China’s crackdown on tech giants listed on the U.S. stock markets is bringing arch rivals together. On Wednesday, The Wall Street Journal said Tencent Holdings Ltd (HKG: 0700) and Alibaba Group Holding Ltd (NYSE: BABA) were separately considering plans to make their services available to each other.
“If this trend continues, it sets us up for a brave new world of forced cracks in walled gardens,” said Agency China’s Michael Norris.
Eased restrictions could add convenience for consumers
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If restrictions are eased, it could mean a ton of convenience for consumers. For example, customers who shop at Alibaba’s eCommerce marketplaces can’t, as of now, use Tencent’s WeChat Pay to make the payment. Such restrictions, however, could be lifted if the two online giants choose to work together, the WSJ report said.
“Tencent could make it easier to share Alibaba eCommerce listings on its WeChat messaging app, or allow selected Alibaba services to access WeChat users via so-called mini-programs,” the report added.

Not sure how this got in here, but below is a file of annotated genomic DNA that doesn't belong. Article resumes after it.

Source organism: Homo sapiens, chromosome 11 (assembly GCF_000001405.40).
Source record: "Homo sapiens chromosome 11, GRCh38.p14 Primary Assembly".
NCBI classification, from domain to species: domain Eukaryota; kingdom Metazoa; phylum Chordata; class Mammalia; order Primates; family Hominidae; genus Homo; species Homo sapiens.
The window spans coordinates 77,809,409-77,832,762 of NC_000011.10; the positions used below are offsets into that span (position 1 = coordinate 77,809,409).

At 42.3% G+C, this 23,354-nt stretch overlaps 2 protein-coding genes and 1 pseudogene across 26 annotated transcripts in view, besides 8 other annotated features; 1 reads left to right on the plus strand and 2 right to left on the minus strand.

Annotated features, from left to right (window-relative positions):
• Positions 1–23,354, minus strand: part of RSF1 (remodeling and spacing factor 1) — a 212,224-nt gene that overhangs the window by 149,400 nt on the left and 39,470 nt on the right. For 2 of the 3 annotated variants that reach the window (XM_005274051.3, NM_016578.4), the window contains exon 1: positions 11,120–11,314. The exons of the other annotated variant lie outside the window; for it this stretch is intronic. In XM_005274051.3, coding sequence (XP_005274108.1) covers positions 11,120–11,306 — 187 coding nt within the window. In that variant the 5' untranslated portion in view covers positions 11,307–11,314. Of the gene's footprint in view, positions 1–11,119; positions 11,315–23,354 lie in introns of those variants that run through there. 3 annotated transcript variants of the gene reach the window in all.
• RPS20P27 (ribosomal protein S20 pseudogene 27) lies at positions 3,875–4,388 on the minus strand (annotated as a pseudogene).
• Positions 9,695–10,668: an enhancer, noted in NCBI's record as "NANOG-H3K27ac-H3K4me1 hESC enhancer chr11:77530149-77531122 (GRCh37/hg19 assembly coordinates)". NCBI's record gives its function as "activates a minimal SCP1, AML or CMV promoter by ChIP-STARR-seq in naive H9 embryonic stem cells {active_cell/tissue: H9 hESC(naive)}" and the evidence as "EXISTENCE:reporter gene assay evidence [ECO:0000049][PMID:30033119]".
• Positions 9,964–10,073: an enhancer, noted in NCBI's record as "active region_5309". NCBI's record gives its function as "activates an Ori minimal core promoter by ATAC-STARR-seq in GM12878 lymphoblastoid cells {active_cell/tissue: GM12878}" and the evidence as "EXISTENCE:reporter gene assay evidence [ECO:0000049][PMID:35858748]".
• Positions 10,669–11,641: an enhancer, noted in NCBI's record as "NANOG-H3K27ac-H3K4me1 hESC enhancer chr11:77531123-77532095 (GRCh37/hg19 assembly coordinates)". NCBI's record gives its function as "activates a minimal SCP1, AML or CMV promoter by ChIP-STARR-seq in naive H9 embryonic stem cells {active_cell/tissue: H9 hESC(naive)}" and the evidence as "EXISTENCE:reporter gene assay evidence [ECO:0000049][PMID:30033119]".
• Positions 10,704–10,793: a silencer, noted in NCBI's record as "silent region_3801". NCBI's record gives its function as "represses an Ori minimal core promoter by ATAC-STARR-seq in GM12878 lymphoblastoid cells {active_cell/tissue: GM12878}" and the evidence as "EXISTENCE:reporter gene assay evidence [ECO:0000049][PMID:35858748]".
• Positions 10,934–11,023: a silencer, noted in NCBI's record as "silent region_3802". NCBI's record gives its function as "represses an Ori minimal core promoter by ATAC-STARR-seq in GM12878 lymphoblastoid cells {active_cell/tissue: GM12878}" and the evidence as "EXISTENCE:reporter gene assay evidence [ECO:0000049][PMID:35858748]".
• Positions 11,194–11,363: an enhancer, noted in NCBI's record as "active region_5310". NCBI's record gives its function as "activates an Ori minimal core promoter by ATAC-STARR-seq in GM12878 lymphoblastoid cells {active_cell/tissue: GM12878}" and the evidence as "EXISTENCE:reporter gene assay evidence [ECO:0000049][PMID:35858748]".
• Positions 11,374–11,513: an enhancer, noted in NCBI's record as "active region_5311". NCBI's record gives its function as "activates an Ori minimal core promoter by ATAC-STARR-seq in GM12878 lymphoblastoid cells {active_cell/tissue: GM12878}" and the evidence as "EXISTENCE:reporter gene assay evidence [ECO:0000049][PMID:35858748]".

On the other hand, Alibaba’s online payment platform, Alipay, is not available to customers of Tencent’s investee companies like JD.com either. WeChat Pay and Alipay together handle up to 95% of mobile payments in China.
Both Alibaba and Tencent are yet to make an official comment on the news.
Tencent/Alibaba rivalry is the root of anticompetition in China
According to the University of Hong Kong professor Angela Zhang, the division in China’s consumer internet dominated by Alibaba and Tencent is the root of anticompetition.
“Startups have no choice but to join either the Alibaba or Tencent camp, because the two control the so-called super apps that serve as gateways to vast amounts of users. Without addressing these problems, the competitive landscape in China’s tech industry will not be fundamentally changed.”
China’s crackdown has recently been focused on the vehicle for hire company, DiDi Global Inc. However, the regulator also imposed a $2.8 billion penalty on Alibaba in April for engaging in “er xuan yi (choose one out of two)” – an anti-competition practice that pushes vendors to sell exclusively on one single platform.
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